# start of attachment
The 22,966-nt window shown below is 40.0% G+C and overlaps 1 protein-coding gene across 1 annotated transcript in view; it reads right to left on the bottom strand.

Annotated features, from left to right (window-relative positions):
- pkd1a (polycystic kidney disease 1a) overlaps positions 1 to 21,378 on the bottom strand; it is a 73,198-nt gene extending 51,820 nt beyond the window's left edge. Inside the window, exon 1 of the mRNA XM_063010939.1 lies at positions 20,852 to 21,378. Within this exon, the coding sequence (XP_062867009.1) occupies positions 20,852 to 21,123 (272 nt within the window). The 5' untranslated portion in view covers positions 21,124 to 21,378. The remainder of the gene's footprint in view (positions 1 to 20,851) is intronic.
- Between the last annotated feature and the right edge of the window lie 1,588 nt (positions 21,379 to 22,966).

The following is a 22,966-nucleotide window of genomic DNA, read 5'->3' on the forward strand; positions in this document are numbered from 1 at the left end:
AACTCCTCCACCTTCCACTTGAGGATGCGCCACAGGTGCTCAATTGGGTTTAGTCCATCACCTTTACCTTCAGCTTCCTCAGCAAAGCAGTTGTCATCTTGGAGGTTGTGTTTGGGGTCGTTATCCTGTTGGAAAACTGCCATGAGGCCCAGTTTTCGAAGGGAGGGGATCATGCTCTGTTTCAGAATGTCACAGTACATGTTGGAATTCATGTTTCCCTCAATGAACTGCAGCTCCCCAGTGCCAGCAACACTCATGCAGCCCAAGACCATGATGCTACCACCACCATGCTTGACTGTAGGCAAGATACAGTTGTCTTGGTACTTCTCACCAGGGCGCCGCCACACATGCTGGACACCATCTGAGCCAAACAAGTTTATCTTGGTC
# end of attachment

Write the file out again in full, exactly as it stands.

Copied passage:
The 22,966-nt window shown below is 40.0% G+C and overlaps 1 protein-coding gene across 1 annotated transcript in view; it reads right to left on the bottom strand.

Annotated features, from left to right (window-relative positions):
- pkd1a (polycystic kidney disease 1a) overlaps positions 1 to 21,378 on the bottom strand; it is a 73,198-nt gene extending 51,820 nt beyond the window's left edge. Inside the window, exon 1 of the mRNA XM_063010939.1 lies at positions 20,852 to 21,378. Within this exon, the coding sequence (XP_062867009.1) occupies positions 20,852 to 21,123 (272 nt within the window). The 5' untranslated portion in view covers positions 21,124 to 21,378. The remainder of the gene's footprint in view (positions 1 to 20,851) is intronic.
- Between the last annotated feature and the right edge of the window lie 1,588 nt (positions 21,379 to 22,966).

The following is a 22,966-nucleotide window of genomic DNA, read 5'->3' on the forward strand; positions in this document are numbered from 1 at the left end:
AACTCCTCCACCTTCCACTTGAGGATGCGCCACAGGTGCTCAATTGGGTTTAGTCCATCACCTTTACCTTCAGCTTCCTCAGCAAAGCAGTTGTCATCTTGGAGGTTGTGTTTGGGGTCGTTATCCTGTTGGAAAACTGCCATGAGGCCCAGTTTTCGAAGGGAGGGGATCATGCTCTGTTTCAGAATGTCACAGTACATGTTGGAATTCATGTTTCCCTCAATGAACTGCAGCTCCCCAGTGCCAGCAACACTCATGCAGCCCAAGACCATGATGCTACCACCACCATGCTTGACTGTAGGCAAGATACAGTTGTCTTGGTACTTCTCACCAGGGCGCCGCCACACATGCTGGACACCATCTGAGCCAAACAAGTTTATCTTGGTC